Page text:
Character Reference is a new weekly spot where I provide a letter of recommendation for a series you should try, kicking off with a selection of comics! Every Thursday will have an overview of a fantastic comic book series that you might otherwise have missed, covering a range of genres, styles and characters. Enjoy!
The Wicked and the Divine is a good starting point for people who want to try comics but don’t want to delve straight into the continuity-heavy world of superheroes. (If you enjoy Gillen and McKelvie’s style in this, you can then transition comfortably to some of their Marvel input to ease your way into that universe; I recommend their wonderful Young Avengers run.)
The core concept behind The Wicked and the Divine is as follows: ‘Every ninety years twelve gods return as young people. They are loved. They are hated. In two years, they are all dead. It’s happening now. It’s happening again.’ The Pantheon are the ultimate celebrities; a combination of gods and pop stars that have fan girl Laura dreaming of being a part of that world, until she meets some of her heroes in the flesh and a terrible crime is committed. Feeling sympathy for the devil herself, Laura befriends the sexy, bad-ass genderbent Luci(fer), believing her to be innocent of the crime. So begins Laura’s descent into the dark world of the Pantheon, along with cynical journalist Cassandra.
Exploring the cult of celebrity, the addictive yet destructive nature of fame with a solid murder mystery at the centre of it all, The Wicked and the Divine is a smart piece of narrative and world building, but where it really shines is in its compelling and gorgeously drawn cast of characters. All of the gods clearly have a basis in real world stars. Luci is heavily inspired by David Bowie, Amaterasu has overtones Florence Welch, Sakhmet is clearly based on Rihanna and the helmeted Woden’s look may remind you of Daft Punk. McKelvie’s art with its clean, bold lines and strong colours makes the entire cast enviably beautiful. The guest artist issues are no less stunning, often taking risks and experimenting with the form. With such a large cast of characters, there is never a danger that you’ll forget who anyone is; every single character is a meticulously crafted and drawn individual. Prince-inspired Inanna is a particular stand out, not only for their stunning outfits, but also just for being an absolute babe. The representation in this comic is stunning, with a largely queer cast whose dramas (mostly) have nothing to do with their LGBTQ identities.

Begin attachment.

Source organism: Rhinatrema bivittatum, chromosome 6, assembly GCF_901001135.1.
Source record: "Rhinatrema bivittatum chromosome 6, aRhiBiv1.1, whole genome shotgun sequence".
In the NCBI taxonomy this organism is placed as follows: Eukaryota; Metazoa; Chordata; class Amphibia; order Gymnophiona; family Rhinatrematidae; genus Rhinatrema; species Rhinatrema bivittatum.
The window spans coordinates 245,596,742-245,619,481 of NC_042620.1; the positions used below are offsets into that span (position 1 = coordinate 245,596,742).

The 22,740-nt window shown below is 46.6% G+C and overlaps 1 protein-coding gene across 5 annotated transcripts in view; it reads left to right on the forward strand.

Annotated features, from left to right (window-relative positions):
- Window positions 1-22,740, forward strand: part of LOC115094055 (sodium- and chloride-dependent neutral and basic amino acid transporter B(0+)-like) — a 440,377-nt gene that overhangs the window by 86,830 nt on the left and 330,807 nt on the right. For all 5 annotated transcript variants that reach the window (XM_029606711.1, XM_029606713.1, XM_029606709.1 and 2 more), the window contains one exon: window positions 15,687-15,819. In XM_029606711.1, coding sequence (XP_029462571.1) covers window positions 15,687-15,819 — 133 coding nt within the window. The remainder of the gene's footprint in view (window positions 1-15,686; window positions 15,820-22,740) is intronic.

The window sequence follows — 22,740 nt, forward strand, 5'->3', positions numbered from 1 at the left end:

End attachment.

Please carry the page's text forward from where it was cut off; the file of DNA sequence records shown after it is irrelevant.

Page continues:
I cannot emphasise enough that you must start at Issue 1, Volume 1 and read chronologically, avoiding spoilers. The pun-tastic titles of the trade volumes are, in order, The Faust Act, Fandemonium and Commercial Suicide, with the next volume Rising Action having just been released this month. If you catch up quickly you’ll be able to start reading the individual issues of the next arc, The Imperial Phase, as they are released. Prepare to have your heart broken.
Title: The Wicked and the Divine
Genre: Modern Fantasy/Murder Mystery
Writer: Kieron Gillen
Artists: Jamie McKelvie, Matt Wilson + guest artists
Best for: Music fans, mythology fans, those interested in fan culture, bonus points if you would describe your style as None-More-Goth
Words: Heidi Teague
Tweet Heid @TeagueHeidi